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Talumpati

By | July 2013
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Lapu lapu

Lapu-Lapu (floruit-1521) was a ruler of Mactan, an island in the Visayas, Philippines, who is known as the first native of the archipelago to have resisted the Spanish colonization. He was also responsible for the death of Portuguese Explorer Ferdinand Magellan.[1] He is now regarded, retroactively, as the first Filipino hero.[2][3] He is also known under the names Çilapulapu,[4] Si Lapulapu,[5] Salip Pulaka,[6][note 1] and Kali Pulako (alternatively spelled as Cali Pulaco),[7] though the historicity of the names is disputed. Battle of Mactan[edit]

Main article: Battle of Mactan
See also: Maginoo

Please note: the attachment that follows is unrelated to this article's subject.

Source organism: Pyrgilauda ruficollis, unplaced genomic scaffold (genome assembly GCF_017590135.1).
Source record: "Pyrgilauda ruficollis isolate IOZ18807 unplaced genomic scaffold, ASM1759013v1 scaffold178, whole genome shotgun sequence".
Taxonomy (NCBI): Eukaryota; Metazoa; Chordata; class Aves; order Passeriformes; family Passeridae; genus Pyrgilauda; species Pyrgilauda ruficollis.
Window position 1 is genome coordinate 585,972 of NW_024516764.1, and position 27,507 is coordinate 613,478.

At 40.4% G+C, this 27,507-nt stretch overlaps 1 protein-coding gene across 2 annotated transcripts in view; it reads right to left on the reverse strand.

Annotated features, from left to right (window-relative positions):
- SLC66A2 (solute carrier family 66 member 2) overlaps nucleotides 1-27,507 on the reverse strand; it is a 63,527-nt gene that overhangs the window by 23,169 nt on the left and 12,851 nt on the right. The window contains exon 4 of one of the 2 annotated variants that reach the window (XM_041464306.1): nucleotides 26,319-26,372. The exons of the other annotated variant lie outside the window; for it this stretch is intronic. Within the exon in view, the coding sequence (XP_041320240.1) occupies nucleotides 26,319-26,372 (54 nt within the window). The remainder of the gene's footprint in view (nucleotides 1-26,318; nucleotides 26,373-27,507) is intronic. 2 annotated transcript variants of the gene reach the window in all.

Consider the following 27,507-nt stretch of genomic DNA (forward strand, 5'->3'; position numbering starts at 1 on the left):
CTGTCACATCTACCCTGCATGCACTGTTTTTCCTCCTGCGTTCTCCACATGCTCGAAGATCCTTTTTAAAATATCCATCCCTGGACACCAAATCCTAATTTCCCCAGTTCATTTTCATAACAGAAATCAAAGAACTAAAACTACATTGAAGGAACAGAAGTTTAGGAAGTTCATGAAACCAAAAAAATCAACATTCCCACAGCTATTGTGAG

Lapu-Lapu became one of two datus of Mactan before the Spanish arrived in the archipelago, the other being a certain Zula. When Portuguese explorer and conquistador Ferdinand Magellan arrived in the Philippines in the service of Spain, Zula was one of those who gave tribute to the Spanish king while Lapu-Lapu refused. On the morning of April 27, 1521, Lapu-Lapu led 3,000 warriors in a battle against Portuguese explorer and conquistador Ferdinand Magellan who led a force of forty-nine Spanish soldiers and 6000 native warriors from Cebu. During the battle Magellan and several of his men were killed.[8] The historian William Henry Scott believes that Lapu-Lapu's hostility may have been the result of a mistaken assumption by Ferdinand Magellan. Magellan assumed that ancient Filipino society was structured in the same way as European society (i.e. with royalty ruling over a region). While this may be true in the Islamic sultanates in Mindanao, the Visayan societies were structured along a loose federation of city-states (more accurately, a chiefdom). The most powerful datu in such a federation has limited power over other member datu, but they had no direct control over the subjects or lands of the other datu.[6] Thus Magellan believed wrongly that since Rajah Humabon was the "king" of Cebu, he was the king of Mactan as well. But the island of Mactan, the...
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